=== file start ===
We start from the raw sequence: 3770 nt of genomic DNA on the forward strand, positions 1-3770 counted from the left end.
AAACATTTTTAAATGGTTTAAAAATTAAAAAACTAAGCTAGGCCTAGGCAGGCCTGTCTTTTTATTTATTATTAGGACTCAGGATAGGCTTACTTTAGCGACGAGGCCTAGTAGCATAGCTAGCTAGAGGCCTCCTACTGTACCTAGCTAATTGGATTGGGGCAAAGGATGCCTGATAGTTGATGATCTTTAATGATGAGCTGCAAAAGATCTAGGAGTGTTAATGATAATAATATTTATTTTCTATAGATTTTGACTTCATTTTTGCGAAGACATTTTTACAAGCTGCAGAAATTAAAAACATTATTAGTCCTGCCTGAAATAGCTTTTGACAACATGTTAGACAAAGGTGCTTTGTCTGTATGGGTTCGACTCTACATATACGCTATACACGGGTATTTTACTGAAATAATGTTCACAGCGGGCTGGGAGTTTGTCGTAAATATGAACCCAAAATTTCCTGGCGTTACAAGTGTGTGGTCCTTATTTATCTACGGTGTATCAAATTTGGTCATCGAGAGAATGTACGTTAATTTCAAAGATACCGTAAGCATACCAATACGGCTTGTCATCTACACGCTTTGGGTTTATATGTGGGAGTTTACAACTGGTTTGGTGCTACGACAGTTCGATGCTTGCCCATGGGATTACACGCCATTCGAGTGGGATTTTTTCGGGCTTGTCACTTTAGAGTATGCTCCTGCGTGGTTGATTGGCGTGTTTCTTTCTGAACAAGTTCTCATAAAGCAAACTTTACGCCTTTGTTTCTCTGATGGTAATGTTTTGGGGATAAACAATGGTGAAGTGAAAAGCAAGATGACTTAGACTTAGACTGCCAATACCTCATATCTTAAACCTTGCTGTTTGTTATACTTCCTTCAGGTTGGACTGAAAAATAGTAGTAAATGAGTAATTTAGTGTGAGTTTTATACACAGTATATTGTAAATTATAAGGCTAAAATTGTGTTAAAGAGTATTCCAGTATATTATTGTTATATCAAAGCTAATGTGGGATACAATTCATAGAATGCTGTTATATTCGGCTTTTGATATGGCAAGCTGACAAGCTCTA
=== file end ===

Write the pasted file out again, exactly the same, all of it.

We start from the raw sequence: 3770 nt of genomic DNA on the forward strand, positions 1-3770 counted from the left end.
AAACATTTTTAAATGGTTTAAAAATTAAAAAACTAAGCTAGGCCTAGGCAGGCCTGTCTTTTTATTTATTATTAGGACTCAGGATAGGCTTACTTTAGCGACGAGGCCTAGTAGCATAGCTAGCTAGAGGCCTCCTACTGTACCTAGCTAATTGGATTGGGGCAAAGGATGCCTGATAGTTGATGATCTTTAATGATGAGCTGCAAAAGATCTAGGAGTGTTAATGATAATAATATTTATTTTCTATAGATTTTGACTTCATTTTTGCGAAGACATTTTTACAAGCTGCAGAAATTAAAAACATTATTAGTCCTGCCTGAAATAGCTTTTGACAACATGTTAGACAAAGGTGCTTTGTCTGTATGGGTTCGACTCTACATATACGCTATACACGGGTATTTTACTGAAATAATGTTCACAGCGGGCTGGGAGTTTGTCGTAAATATGAACCCAAAATTTCCTGGCGTTACAAGTGTGTGGTCCTTATTTATCTACGGTGTATCAAATTTGGTCATCGAGAGAATGTACGTTAATTTCAAAGATACCGTAAGCATACCAATACGGCTTGTCATCTACACGCTTTGGGTTTATATGTGGGAGTTTACAACTGGTTTGGTGCTACGACAGTTCGATGCTTGCCCATGGGATTACACGCCATTCGAGTGGGATTTTTTCGGGCTTGTCACTTTAGAGTATGCTCCTGCGTGGTTGATTGGCGTGTTTCTTTCTGAACAAGTTCTCATAAAGCAAACTTTACGCCTTTGTTTCTCTGATGGTAATGTTTTGGGGATAAACAATGGTGAAGTGAAAAGCAAGATGACTTAGACTTAGACTGCCAATACCTCATATCTTAAACCTTGCTGTTTGTTATACTTCCTTCAGGTTGGACTGAAAAATAGTAGTAAATGAGTAATTTAGTGTGAGTTTTATACACAGTATATTGTAAATTATAAGGCTAAAATTGTGTTAAAGAGTATTCCAGTATATTATTGTTATATCAAAGCTAATGTGGGATACAATTCATAGAATGCTGTTATATTCGGCTTTTGATATGGCAAGCTGACAAGCTCTA